Do you generate your own designs from scratch, give your own flair to pre-done design elements, or find projects created by others?
I have made a few things with carbide Create, but it’s fairly incomprehensible to me, so I usually just have my artist make stuff for me :slight_smile:

(Stephen Gullage) #10

Thank to everyone who has replied so far. I’m getting closer to feeling more comfortable in placing an order… at least once a week I fill the cart with stuff I want, I just can’t pull the trigger yet. I’m hoping for another free shipping promo with the Christmas season. The Can-US exchange rate is better than it’s been in a while, but it’s still a big hit to the total cost. In addition, I’m also hoping to see the probe come online before I order so I can get it at the same time.

(Tchad Rogers) #11

Others have covered most of the important parts, but I’ll add my 2 cents:

A bit of background: I had no CAD experience, but I was pretty good at Photoshop, and had a little Sketchup experience. I use VCarve and love it - it is very easy to use, and the video tutorials on their website are great. It has some limitations when it comes to complex parts that would benefit from Rest machining, (requires Aspire) but overall it is a fantastic piece of software and a good value. For a creative person, it’s an essential part of the CNC package. As good as CC and MeshCAM are, they aren’t the same as VCarve (for various reasons). With your creative inklings, I suggest that you plan to buy /some/ creative-oriented CNC software, like VCarve.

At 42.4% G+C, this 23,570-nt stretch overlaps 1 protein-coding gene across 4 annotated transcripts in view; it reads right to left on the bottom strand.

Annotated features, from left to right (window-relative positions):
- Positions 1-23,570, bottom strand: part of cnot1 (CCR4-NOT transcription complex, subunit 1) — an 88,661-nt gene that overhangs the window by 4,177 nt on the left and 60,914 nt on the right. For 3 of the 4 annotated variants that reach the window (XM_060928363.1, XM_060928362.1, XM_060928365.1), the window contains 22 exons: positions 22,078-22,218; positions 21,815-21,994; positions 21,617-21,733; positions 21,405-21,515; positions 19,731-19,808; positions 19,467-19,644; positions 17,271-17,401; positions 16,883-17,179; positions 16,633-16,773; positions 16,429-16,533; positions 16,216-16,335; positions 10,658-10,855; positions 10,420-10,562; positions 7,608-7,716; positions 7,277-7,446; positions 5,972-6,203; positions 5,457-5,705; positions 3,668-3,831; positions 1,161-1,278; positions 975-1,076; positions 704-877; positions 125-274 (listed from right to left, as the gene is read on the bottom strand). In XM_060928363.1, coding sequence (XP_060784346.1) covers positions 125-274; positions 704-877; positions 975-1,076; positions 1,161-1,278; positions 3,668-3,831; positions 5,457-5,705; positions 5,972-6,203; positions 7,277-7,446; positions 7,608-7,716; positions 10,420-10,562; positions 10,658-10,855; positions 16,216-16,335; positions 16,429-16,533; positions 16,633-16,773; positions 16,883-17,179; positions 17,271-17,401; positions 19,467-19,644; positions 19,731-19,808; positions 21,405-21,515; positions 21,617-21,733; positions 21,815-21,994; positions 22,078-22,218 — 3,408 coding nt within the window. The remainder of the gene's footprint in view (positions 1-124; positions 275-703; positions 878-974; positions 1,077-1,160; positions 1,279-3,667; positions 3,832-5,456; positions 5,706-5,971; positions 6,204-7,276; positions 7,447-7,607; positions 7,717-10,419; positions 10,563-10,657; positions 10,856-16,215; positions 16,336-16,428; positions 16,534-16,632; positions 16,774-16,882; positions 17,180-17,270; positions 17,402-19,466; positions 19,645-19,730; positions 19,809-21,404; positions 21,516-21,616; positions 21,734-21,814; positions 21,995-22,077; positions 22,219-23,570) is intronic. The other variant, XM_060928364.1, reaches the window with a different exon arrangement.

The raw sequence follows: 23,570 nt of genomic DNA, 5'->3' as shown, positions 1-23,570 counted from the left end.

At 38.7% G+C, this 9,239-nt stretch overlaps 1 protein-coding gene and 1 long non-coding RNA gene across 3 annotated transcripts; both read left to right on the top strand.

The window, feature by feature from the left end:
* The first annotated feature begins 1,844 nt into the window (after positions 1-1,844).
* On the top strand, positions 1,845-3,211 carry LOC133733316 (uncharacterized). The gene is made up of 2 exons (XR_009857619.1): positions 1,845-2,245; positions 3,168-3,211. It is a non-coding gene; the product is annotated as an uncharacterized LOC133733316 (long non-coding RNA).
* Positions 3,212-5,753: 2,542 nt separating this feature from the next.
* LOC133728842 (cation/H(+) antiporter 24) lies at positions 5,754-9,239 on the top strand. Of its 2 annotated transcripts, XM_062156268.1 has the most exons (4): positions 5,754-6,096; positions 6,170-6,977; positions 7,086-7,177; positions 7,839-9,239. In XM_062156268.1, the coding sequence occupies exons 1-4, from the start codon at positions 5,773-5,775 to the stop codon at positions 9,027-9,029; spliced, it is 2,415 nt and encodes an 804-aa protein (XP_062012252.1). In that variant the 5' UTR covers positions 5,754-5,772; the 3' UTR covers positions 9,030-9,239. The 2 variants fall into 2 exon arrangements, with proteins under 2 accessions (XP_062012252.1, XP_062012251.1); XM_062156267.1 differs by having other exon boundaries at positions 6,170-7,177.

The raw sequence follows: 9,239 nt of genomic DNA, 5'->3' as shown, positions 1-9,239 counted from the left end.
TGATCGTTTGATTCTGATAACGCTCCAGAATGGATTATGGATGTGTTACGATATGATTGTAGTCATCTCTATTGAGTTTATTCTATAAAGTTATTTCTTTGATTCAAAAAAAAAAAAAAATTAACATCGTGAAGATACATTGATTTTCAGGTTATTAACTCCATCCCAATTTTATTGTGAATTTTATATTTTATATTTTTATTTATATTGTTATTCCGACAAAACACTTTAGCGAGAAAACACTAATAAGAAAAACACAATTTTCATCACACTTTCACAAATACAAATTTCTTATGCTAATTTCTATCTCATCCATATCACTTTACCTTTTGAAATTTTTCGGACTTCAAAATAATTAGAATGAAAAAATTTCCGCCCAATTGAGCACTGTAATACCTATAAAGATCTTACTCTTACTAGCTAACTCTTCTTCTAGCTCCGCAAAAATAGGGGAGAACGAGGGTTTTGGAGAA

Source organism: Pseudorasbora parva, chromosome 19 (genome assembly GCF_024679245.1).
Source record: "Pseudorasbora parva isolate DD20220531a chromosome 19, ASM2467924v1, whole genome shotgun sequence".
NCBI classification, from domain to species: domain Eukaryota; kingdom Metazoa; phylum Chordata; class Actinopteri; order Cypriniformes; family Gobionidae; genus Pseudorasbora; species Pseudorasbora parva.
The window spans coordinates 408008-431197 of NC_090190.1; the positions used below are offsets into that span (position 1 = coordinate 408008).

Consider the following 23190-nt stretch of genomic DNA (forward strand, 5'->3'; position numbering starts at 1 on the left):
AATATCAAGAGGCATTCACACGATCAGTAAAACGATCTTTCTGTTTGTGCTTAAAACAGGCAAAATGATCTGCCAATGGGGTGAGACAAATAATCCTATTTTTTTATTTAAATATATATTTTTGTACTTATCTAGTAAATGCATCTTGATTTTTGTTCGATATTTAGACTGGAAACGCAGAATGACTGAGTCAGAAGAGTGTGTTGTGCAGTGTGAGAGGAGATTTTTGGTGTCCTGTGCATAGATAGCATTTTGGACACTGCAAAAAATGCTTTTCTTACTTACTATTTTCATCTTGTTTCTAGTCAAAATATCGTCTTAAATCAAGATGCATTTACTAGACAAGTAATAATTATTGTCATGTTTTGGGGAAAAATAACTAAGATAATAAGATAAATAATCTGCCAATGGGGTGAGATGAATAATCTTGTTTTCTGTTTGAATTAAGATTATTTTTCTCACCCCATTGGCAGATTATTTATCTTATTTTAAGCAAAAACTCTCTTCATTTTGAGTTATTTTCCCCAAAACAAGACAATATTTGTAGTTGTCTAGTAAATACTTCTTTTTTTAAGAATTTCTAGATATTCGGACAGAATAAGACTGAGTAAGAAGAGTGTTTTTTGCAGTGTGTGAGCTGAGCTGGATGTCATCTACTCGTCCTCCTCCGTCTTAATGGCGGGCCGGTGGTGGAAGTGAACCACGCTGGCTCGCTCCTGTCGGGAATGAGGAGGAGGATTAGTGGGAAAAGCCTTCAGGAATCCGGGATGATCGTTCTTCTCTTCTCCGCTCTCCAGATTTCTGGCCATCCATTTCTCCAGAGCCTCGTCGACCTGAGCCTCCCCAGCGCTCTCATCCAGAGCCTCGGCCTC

I tend to watch these forums and the Vectric forums for inspiration, but I usually re-design everything from scratch because that’s the part that I find really enjoyable, and it’s relatively easy. Remember that I had zero experience doing this before getting my S3. I realized that I love designing after I bought one.

The big question here is: how much time do you have to spend on your CNC hobby? Everything you are worried about is easy to learn, you’ll do fine, if you have time. Hobby CNC is exactly that, a hobby, and it takes time (and a bit of money) to do things right, but it’s so much fun you won’t notice either. It is a fantastic hobby, and I couldn’t be happier with my decision to get a S3.

Also, the Vectric trials only let you output gcode for their sample files… you can’t cut your own designs with the trials. (You can design things as much as you want, they just can’t be cut with the trial.) For that reason, it’s not really a waste to trial it before you have a machine. I think if you trial it now, it will be about 3 hours before your fears of design being hard are laid to rest.

(Carl Hilinski) #12

Just because there always needs to be one more opinion: I don’t consider I have a CNC hobby. To me, it’s just another tool in my shop that I use to do things it can do better than any other tool I have. So I don’t care if it sits for weeks unused because when it’s time to use it, it will save me time and do a better job. Here’s a small example. With each gameboard I sell, I provide a scoretrack (like a cribbage board) that has 42 5mm holes drilled in it. I used to spend hours at the drill press drilling them by hand; now the CNC does it for me, and it has probably already paid for itself in the time it saved me because I can do something else while it’s drilling holes (more accurately, by the way, that I can manually).

(Jude Marleau) #13

Sounds like you have a very good apprentice Carl, I also like “Mr. Shapeoko’s” work ethics and obedience plus he never talks back or is late to work. Once C3D completes their voice command software they’ll have the first android apprentice, I’m sure that they are probing that option as we speak…